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Novel Approach to Anti-Sway Control for a Vessel Cabin
International Journal of Fuzzy Logic and Intelligent Systems 2019;19(3):183-191
Published online September 25, 2019
© 2019 Korean Institute of Intelligent Systems.

Dong Hun Kim

Department of Electrical Engineering, Kyungnam University, Changwon, Korea
Correspondence to: Dong Hun Kim (dhkim@kyungnam.ac.kr)
Received April 23, 2019; Revised September 18, 2019; Accepted September 19, 2019.
This is an Open Access article distributed under the terms of the Creative Commons Attribution Non-Commercial License (http://creativecommons.org/licenses/by-nc/3.0) which permits unrestricted non-commercial use, distribution, and reproduction in any medium, provided the original work is properly cited.
Abstract

In rivers and seas, winds and currents cause ships to move up and down, and bad weather can make passengers feel motion sickness and fatigue. Even in harsh conditions with wind and tide, a ship’s structural mechanism is needed to help people on board get sick and tired. Therefore, in this paper, a stabilization mechanism is proposed to maintain equilibrium in the passenger compartment and to reduce motion sickness and fatigue of passengers on board a ship even if it shakes in roll and pitch movements. The proposed stabilization mechanism has a different creativity from previous research on the grounds that it stabilizes only the passenger compartment of the vessel’s interior, not the purpose of stabilizing the vessel itself. Experimental results show that the vessel cabin is effectively stabilized by the proposed mechanism for anti-sway.

Keywords : Anti-Sway, Stabilizing mechanism, IMU sensor, Vessel
1. Introduction

Most of ships such as boats, cruise ships and fishing boats, often operate in sudden weather and rough sea conditions. Generally, during sailing at sea, the ship is moved up and down according to the movement of the sea surface caused by wind, currents, etc. As a result, passengers on board the ships feel extreme fatigue and motion sickness. In order to prevent this difficulty, the vessel was changed to reduce the flow of the hull, or the vessel was equipped with a flat maintenance system. Conventional vessels have made a vacant space on the underside of the hull, and by filling it with equilibrium water, they are reducing the flow of ships in operation. However, the flow of the ship itself is only reduced by the equilibrium water provided for the vessel, and there have been difficulties in reducing the flow of the space where the ship’s crew or passengers are staying.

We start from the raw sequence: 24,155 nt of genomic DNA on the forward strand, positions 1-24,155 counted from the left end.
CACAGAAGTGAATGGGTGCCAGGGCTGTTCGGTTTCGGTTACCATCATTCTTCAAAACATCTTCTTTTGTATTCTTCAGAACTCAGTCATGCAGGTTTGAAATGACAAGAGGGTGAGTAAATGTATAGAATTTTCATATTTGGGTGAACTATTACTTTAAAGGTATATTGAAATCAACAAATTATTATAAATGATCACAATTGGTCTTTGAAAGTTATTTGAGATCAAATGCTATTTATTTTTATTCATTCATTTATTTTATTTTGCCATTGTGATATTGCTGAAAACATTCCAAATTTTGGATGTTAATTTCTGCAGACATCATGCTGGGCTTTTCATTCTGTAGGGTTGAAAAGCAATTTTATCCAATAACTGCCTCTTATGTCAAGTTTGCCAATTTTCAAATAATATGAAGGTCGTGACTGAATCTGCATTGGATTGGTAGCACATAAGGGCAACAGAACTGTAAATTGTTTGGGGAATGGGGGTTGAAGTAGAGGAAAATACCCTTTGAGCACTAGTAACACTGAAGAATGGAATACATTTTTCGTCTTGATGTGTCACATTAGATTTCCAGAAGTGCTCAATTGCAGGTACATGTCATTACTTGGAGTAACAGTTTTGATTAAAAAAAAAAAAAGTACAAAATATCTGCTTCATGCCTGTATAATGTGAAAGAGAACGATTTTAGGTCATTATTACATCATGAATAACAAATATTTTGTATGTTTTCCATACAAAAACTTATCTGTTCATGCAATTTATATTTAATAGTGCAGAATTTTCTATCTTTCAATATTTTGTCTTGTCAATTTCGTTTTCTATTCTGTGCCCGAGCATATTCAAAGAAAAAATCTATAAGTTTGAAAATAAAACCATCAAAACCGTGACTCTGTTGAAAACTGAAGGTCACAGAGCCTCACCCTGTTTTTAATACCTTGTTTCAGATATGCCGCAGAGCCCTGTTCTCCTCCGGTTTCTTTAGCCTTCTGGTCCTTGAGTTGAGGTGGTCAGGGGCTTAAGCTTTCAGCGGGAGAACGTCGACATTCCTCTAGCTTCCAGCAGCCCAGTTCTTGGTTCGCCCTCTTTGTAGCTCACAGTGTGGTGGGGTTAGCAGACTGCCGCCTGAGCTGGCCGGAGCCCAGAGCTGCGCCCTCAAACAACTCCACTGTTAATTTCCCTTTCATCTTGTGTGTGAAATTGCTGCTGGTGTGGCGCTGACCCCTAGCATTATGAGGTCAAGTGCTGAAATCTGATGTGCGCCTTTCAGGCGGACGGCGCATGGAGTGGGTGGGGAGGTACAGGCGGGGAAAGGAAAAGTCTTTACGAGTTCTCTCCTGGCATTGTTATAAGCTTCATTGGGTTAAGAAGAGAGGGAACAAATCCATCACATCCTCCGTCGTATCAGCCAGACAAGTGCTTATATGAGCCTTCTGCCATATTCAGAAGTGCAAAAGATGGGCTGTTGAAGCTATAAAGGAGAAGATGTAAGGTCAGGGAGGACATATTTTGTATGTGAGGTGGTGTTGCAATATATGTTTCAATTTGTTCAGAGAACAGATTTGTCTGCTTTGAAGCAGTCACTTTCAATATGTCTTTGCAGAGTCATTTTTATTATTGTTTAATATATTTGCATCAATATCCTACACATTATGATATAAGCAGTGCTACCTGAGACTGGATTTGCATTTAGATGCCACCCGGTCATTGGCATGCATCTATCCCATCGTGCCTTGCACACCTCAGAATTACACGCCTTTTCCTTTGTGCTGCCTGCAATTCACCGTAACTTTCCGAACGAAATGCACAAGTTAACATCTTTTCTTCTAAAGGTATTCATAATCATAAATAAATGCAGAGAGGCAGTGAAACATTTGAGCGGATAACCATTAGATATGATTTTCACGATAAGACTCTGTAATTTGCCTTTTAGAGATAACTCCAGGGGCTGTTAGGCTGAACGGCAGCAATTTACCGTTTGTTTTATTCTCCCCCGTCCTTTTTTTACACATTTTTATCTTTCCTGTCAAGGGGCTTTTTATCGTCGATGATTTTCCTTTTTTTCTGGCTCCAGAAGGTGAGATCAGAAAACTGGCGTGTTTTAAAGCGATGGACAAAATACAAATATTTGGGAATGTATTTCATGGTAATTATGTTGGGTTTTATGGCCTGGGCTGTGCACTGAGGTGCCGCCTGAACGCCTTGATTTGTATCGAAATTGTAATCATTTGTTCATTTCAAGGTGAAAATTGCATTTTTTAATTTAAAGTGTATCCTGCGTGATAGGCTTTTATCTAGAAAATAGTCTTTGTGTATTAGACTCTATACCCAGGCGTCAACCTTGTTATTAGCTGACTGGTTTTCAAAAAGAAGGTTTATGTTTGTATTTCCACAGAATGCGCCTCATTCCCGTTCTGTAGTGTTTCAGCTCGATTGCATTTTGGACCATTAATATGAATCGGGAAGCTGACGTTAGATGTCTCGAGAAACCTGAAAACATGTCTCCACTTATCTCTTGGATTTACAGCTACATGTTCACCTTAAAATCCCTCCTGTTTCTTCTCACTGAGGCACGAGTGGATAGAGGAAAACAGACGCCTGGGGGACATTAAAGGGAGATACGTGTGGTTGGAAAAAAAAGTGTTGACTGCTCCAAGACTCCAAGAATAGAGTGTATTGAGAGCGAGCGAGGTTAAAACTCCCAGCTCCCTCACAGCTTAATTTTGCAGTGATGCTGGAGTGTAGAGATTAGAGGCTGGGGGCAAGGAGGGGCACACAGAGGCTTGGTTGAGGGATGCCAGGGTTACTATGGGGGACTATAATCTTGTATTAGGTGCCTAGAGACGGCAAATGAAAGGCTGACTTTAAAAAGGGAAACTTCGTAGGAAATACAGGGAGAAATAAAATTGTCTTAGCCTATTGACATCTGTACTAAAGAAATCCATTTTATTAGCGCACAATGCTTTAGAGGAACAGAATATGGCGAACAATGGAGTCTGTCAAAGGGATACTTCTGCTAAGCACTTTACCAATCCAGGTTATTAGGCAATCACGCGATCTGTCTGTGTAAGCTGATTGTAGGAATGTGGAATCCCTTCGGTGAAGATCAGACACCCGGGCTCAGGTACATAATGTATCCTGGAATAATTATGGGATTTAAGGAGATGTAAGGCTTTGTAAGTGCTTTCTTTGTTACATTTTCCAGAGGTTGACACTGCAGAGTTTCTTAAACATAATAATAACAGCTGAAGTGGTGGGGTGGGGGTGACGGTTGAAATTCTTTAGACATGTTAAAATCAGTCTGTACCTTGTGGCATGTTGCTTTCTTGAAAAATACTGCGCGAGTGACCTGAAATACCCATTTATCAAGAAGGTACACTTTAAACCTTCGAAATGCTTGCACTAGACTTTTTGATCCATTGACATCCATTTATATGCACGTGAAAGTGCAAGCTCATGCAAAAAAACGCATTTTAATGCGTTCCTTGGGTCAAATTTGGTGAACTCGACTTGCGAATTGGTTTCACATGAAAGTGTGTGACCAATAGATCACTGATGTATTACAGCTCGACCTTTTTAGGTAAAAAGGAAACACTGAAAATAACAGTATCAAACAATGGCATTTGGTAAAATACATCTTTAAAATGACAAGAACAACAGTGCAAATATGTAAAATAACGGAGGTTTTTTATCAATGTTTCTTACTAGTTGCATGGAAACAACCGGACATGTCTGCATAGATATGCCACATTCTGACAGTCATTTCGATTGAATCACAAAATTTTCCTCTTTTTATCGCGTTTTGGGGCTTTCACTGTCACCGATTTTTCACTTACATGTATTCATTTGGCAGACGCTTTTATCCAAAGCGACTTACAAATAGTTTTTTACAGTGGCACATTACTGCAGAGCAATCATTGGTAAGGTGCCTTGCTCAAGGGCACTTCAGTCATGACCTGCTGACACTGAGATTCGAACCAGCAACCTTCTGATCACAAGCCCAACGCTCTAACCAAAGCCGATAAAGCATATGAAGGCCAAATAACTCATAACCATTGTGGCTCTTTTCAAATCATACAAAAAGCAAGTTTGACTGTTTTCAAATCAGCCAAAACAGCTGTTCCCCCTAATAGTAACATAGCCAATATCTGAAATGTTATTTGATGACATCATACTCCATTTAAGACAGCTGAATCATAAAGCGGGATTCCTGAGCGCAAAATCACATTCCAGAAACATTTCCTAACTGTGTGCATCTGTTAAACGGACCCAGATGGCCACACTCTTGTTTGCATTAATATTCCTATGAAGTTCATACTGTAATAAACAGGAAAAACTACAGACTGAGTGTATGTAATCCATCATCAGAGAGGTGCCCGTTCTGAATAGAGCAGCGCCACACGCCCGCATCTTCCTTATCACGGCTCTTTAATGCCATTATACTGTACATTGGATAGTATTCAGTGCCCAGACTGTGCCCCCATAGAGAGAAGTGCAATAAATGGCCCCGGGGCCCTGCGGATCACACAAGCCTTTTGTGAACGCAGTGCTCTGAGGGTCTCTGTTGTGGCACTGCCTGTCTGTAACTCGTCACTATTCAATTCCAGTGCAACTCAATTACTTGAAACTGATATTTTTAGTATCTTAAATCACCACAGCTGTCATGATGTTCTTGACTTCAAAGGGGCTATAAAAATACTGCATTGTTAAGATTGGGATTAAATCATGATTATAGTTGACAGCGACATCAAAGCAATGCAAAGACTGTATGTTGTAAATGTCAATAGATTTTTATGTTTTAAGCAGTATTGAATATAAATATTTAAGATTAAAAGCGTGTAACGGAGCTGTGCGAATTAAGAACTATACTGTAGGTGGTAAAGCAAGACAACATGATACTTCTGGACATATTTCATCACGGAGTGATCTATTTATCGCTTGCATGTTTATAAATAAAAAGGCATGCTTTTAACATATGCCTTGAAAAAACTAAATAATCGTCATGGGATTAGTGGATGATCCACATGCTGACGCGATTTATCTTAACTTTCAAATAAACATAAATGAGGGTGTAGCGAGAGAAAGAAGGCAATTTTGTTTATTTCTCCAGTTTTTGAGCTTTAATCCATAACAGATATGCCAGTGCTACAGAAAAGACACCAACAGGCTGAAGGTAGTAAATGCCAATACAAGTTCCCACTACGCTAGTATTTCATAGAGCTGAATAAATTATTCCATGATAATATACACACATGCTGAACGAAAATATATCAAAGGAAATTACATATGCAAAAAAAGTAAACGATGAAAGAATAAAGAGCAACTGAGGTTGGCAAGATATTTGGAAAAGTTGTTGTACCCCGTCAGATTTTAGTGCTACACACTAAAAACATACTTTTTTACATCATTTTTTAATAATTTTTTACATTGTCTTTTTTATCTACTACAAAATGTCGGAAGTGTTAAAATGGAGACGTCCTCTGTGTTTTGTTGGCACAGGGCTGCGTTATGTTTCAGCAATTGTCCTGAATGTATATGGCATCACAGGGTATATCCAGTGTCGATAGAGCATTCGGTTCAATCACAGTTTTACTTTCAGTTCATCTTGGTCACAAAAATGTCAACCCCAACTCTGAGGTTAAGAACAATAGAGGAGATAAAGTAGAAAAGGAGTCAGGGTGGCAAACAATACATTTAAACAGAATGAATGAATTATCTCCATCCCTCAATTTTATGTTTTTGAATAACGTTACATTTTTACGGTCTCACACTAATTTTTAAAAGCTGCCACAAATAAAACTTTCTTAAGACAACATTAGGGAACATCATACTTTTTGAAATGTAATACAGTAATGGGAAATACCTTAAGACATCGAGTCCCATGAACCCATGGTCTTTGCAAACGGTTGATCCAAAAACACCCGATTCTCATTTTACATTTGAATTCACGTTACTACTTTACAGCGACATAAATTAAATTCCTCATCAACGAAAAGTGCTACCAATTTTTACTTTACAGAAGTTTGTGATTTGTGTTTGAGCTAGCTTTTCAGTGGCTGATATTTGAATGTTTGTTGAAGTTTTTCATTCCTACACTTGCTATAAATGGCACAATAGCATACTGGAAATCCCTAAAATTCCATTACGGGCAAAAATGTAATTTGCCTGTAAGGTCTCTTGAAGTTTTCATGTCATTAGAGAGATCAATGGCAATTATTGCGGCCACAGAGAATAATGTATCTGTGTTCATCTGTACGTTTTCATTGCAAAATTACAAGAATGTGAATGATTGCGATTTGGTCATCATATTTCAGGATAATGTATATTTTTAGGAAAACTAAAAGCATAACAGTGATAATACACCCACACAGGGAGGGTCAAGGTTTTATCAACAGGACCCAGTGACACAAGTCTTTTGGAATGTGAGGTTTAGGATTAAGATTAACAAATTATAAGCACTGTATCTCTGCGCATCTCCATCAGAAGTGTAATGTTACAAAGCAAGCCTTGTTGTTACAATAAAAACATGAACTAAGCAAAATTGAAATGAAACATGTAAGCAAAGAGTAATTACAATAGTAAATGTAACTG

Efforts were made to change the structure of a ship such as a twin ship to reduce passengers’ motion and fatigue, but there was no attempt to design a stabilizing mechanism for the required space on the ship itself. Recently, related studies have been conducted on a mechanism that controls the position of the ship itself by designing a stabilizer to prevent the vessel from tilting or swaying in strong currents [13]. However, the stabilizer has been highly influenced by the weight and size of the ship. Vessel put a heavy burden on the internal hardware device specifications, since the stabilizer is focused on controlling the posture of the ship itself [1]. Alternatively, in the form of structural attachments, only static stability is ensured [2, 3]. On some medium and small vessels such as fishing boats and coast guard vessels, the anti-rolling tank system (ART), a device to reduce roll angle is designed, manufactured and mounted on the vessel. In [3], the manual controlled ART was designed to install a U-shaped tank with the same cycle as the vessel’s unique cycle, and to reduce the rolling movement by moving the liquid in the tank from side to side.

Unlike previous studies, the proposed study provides a horizontal maintenance system for a ship’s passenger compartment that can reduce the flow of passengers’ rooms, not the vessel itself. Studies of horizontal stabilization devices have been conducted in serial structure and parallel structure. In the case of serial structure, the operating range is wide and simple, but there is a disadvantage of not being able to support a large force [4]. Parallel structure, on the other hand, do not have a large workspace, but are highly rigid and have a wide resolution within the workspace. Therefore, it is often used in environments that require a lot of force or require less inertia. [57] had an instrumental analysis of a parallel manipulator in the form of a three degree-of-freedom parallel structure, and [8] suggested a method of calculating joint angles from cylinder length through an analysis of inverted mechanics for a four degree-of-freedom equilibrium platform consisting of 3UPS and 1RPU. However, these horizontal stabilization devices are being studied on a stationary platform, and not many studies have been done on moving objects in environments such as the sea and the sky.